The Hero’s Journey of Dominick Domingo

What is the thing that I love most about my work? As a Disney Feature Animation artist-turned-live action filmmaker and author, I identify as a ‘Storyteller,’ first and foremost. What I love about storytelling is its dual function as self-expression and contribution. It’s both self-serving (as catharsis) and selfless in that it impacts others. I love that I get to connect my craft with a sense of purpose and contribute to our collective evolution. I believe 100% we are a product of the stories we are exposed to in life—more so than propaganda, persuasion, or political rhetoric, that narrative will always trump the didactic when it comes to personal transformation. For that reason, as corny as it sounds, I am inspired by the prospect of ‘changing minds by touching hearts’ and by extension, changing the world!

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What is my idea of happiness? Inner peace and wellbeing, sprinkled with moments, however fleeting, of bliss! Laughter is good. Feeling connected. Belonging. Feeling safe.

What is my greatest fear? Operating from a place of fear! Possibly the tug of chaos, futility and forces of entropy.

What is the trait that I most deplore in myself? Any self-loathing tendencies or internalized negative self-messaging I’ve not been able to overcome!

Which living persons in my profession do I most admire? Many of my muses and influences are in the ground. But among the living: Filmmakers: Alfonso Cuaron, Pedro Almodovar, Lars Von Trier, Sabierti, Robert Altman, Robert Redford. Writers: Neil Gaiman, David Sedaris, Juno Diaz, Augusten Burroughs, Annie Prioux, Dave Rothbury.

What is my greatest extravagance? I spend too much on caffeinated beverages. Placing little value on the material, I have probably been impractical (not prudent enough) in the area of spending too much on others, self-funding vanity projects, and on travel.

On what occasion would I lie? Probably to spare the feelings of another. But it would probably be a lie of omission. In the same way I see little reason to ‘disagree’ as everything definitive is a matter of perspective combined with semantics, I don’t feel the need to ‘lie.’ Instead, I tend to editorially choose what to voice and what not to! Hee hee! I try to ‘own’ any skeletons I may have in my closet and am well aware that any judgments about another I choose to withhold are ‘just my opinion’ and not the ultimate truth, anyway.

What is the thing that I dislike the most in my work? More in my illustration than in my writing: falling back on old, familiar tendencies by default in lieu of breaking new ground. I also sometimes lament how all-consuming illustration can be. Mainly when I forget to eat.

When and where was I the happiest, in my work? In my writing: NOW! Very fulfilled by how my voice has evolved authentically and become seamlessly connected with my sense of purpose. How the truth (good, bad and ugly) I am now able to tell is no longer theoretical but informed by the life experience only a quinquagenarian can draw on! In Illustration: when I was high on the hog making big bucks at Disney (on Lion King, Pocahontas, Hunchback, Tarzan, all the 2D classics) while learning and growing every day, surrounded by inspiring artwork and storytelling and collaborating with the most highly evolved humans I’ve ever had the good fortune to encounter. We truly were a family.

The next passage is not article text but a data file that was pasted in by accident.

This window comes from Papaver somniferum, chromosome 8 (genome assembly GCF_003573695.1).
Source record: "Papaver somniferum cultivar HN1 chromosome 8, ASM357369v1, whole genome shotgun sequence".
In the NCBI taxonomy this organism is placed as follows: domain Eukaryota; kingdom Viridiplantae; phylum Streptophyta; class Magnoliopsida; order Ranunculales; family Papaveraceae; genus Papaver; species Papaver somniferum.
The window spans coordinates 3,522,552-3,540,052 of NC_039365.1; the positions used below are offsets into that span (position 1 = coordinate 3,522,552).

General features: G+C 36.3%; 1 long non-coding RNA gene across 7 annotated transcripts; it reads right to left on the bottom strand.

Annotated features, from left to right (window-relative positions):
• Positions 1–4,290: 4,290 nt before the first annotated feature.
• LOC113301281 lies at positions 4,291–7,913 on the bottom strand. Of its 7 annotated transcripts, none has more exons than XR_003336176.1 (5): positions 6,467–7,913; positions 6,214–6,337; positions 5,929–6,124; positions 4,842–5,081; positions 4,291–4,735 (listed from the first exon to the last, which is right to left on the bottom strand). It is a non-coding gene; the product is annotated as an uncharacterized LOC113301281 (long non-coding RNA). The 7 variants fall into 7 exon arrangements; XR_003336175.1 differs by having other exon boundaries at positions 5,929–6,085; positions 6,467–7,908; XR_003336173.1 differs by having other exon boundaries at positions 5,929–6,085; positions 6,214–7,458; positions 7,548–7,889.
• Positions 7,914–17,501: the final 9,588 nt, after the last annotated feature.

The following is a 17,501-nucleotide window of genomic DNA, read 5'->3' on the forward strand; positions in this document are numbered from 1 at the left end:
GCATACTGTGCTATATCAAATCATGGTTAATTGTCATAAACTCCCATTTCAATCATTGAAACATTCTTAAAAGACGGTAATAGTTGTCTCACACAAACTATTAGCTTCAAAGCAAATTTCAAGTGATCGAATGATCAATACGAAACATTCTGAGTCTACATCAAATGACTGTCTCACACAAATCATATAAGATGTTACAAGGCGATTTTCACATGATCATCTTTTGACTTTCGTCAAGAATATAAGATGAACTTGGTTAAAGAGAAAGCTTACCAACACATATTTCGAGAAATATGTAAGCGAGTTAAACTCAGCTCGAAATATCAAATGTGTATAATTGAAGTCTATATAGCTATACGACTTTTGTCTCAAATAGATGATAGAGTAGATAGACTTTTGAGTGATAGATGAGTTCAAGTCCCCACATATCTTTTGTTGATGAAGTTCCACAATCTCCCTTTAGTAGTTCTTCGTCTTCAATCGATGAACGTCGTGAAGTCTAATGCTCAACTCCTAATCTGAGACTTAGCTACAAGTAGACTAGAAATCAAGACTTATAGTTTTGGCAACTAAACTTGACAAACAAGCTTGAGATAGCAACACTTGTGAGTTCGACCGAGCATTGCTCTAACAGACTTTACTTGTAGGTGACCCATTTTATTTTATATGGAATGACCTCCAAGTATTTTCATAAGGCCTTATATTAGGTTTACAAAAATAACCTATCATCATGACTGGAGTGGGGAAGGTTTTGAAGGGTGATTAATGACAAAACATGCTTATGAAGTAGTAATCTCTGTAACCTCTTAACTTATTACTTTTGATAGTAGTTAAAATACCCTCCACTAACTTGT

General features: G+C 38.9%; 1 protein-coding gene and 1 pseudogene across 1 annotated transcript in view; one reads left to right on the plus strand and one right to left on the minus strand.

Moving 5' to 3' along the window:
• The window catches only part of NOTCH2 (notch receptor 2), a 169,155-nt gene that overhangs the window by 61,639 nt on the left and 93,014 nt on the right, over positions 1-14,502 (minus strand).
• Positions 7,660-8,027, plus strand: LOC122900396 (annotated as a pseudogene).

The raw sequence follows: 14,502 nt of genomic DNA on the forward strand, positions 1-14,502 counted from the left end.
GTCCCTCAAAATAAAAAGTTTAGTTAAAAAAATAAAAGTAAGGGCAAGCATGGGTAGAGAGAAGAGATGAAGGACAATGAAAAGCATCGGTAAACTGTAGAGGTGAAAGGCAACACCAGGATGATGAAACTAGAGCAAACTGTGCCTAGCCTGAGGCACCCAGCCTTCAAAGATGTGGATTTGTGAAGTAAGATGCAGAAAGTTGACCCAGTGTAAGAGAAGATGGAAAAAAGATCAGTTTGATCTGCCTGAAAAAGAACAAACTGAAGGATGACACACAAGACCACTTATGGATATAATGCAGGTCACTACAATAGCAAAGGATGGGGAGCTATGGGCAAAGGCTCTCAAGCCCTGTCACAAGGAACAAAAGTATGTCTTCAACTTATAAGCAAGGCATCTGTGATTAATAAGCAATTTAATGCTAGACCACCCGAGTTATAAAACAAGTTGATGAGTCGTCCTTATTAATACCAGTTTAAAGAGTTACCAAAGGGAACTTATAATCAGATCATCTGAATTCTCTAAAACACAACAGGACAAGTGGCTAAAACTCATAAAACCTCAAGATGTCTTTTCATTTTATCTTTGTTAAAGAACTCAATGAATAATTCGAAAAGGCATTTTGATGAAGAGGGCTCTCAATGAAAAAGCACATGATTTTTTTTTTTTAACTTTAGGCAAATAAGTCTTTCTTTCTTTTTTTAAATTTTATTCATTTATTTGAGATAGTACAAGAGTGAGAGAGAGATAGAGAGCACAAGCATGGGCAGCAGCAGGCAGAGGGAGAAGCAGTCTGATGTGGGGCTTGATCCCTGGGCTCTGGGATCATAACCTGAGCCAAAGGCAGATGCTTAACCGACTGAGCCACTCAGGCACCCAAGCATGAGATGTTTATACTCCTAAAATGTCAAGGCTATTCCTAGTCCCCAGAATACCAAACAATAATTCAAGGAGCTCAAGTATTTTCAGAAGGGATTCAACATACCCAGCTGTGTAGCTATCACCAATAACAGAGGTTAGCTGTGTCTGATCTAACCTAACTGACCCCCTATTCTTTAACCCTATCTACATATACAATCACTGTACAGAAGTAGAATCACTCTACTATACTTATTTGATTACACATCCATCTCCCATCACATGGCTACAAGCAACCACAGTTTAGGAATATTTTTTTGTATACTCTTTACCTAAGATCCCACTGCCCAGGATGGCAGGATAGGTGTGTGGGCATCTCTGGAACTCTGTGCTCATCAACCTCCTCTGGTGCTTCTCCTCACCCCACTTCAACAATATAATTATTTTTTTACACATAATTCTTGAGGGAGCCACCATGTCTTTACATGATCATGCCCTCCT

If I could, what would I change about myself? I’d get rid of my freckles.

What is my greatest achievement in work? Superficial legacy-wise, my accolades: the success of the Disney classics I worked on, the legacy of having founded the Entertainment Track at my Alma Mater—Art Center—as well as the critical acclaim and awards my films, essays and short stories have garnered. Spiritual legacy-wise, the most rewarding moments for me are hearing I have had an impact in my twenty years of teaching or made a difference somehow in another’s growth. Those rare moments when a loved one or a complete stranger (usually a grown man in an Uber who says Lion King was his favorite film ‘as a child’) lets me know they were touched, moved, enlightened, provoked, or inspired by my work.

Where would I most like to live? Somewhere tropical with white sand, turquoise water and temperate weather. But there would have to be access to French cuisine and culture! Not sure where that is—still researching.

What is my most treasured possession? Being a minimalist without a single materialistic bone in my body, my prized possessions are a John Watkiss original I own, two landscapes I was gifted by a dear friend who walks on water to me, and a beautiful nude gifted to me by another artist I worship; I also happen to love the model who is the subject! Double whammy! Finally, the traditional background painting desk (based on Disney’s proprietary patent) I was able to commission when I was making bank in animation. Though it was partially damaged in a fire, my father took it home in secret (rather than transporting it to the landfill as promised) and brought it back from the dead—every charred section of wood, each laminate, finish, and fixture. Ultimately, when he surprised me with it, it was like new and meant even more to me for his diligence and devotion!